Gold Coast local Lauren Hall, Founder and CEO of revolutionary events and hospitality software company iVvy, has won the prestigious Sue Wickenden Innovation in Technology award at the 2020 Women in Technology (WiT) Awards announced last month.
iVvy is an innovative ‘software as a service (SaaS)’ business providing tools for event managers to manage an event from beginning to end, and for venue operators to manage their back of house operations as well as taking their live bookings. The technology is about streamlining the events industry.
Lauren explains “Event organisers spend a lot of time going backwards and forwards, between venues trying to find who is available, trying to get prices and quotes and times and costs and all of that, and it is really a frustrating and labour intensive process. We took that process which would normally be about six weeks down to less than six minutes because of our automation engine.”
Lauren is originally from South Africa where she first built her platform and company. She was granted money from the South African government to grow her business but two days later she decided to give it all away when she was awarded residency in Australia.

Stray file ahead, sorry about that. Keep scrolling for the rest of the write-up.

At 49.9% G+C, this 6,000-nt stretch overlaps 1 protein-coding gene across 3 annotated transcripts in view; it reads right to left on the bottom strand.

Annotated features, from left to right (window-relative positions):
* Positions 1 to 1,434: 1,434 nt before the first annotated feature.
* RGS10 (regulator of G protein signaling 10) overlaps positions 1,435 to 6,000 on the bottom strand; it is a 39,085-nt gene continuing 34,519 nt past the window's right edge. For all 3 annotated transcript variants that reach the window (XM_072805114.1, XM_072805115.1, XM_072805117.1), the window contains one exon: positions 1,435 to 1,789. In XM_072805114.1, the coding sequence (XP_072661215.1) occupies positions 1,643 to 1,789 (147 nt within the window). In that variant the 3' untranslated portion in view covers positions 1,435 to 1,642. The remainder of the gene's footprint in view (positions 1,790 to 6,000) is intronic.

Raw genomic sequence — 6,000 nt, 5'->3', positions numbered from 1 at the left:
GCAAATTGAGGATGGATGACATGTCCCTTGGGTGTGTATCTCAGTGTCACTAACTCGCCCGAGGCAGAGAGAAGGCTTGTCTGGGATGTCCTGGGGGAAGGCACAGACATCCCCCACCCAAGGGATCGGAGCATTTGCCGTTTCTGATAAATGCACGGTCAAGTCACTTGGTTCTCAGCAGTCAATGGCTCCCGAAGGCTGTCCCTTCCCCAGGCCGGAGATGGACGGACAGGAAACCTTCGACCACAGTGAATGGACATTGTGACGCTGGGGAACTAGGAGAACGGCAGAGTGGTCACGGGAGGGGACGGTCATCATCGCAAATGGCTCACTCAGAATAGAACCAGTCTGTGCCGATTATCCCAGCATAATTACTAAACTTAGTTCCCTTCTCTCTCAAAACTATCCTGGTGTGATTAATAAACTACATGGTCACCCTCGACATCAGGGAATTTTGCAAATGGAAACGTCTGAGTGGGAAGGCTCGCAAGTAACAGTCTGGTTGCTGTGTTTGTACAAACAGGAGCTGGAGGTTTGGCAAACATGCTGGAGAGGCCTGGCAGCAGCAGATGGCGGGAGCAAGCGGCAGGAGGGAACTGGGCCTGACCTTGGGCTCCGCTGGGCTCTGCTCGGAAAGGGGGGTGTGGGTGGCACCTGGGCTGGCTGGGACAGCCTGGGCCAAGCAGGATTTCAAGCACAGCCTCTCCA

“I chose Australia over the money. I took my two young kids and my husband and landed on the Gold Coast and started again. I had all this IP that I owned so I looked around for a good co-founder and investor so I could re-engineer it.”
She pitched the idea to her cousin whom she had never met, who provided seed funding. She also found James Greig, her co-founder through his website development company, and pitched to the Mantra Hotel group. She is now looking at potentially listing iVvy on the stock market in 18 months.
Says Lauren “I believed so much in what I was doing, that I knew I could change the world with my tech and I could re-change industry. You have to be so resilient and so determined because there are so many obstacles that can come your way.”
Lauren entered the WiT Awards because she wanted to give acknowledgement recognition to the contribution of her team.
“I see awards as not about ego but about credibility,” says Lauren. “The more you get seen as a credible person delivering a contribution to society the more you feel you are actually making a difference.”
Of the award being gender specific, Lauren feels there is still a need for a woman’s award in the STEM field:
“There is an enormous issue with gender and racial diversity. If you look at it globally 2.5% of women are funded worldwide in business in general. If you look at tech, tech and digital is really challenging for women. I think when you can step up and be recognised that you are representing a real minority group of women where they haven’t got a voice because it is really, really difficult to have one… get out there and show that you can deliver a successful global tech company, the more you can help pave the way for future generations to be able to follow where they don’t fear that they are isolated, not good enough or not worthy, because these are the things women suffer with.”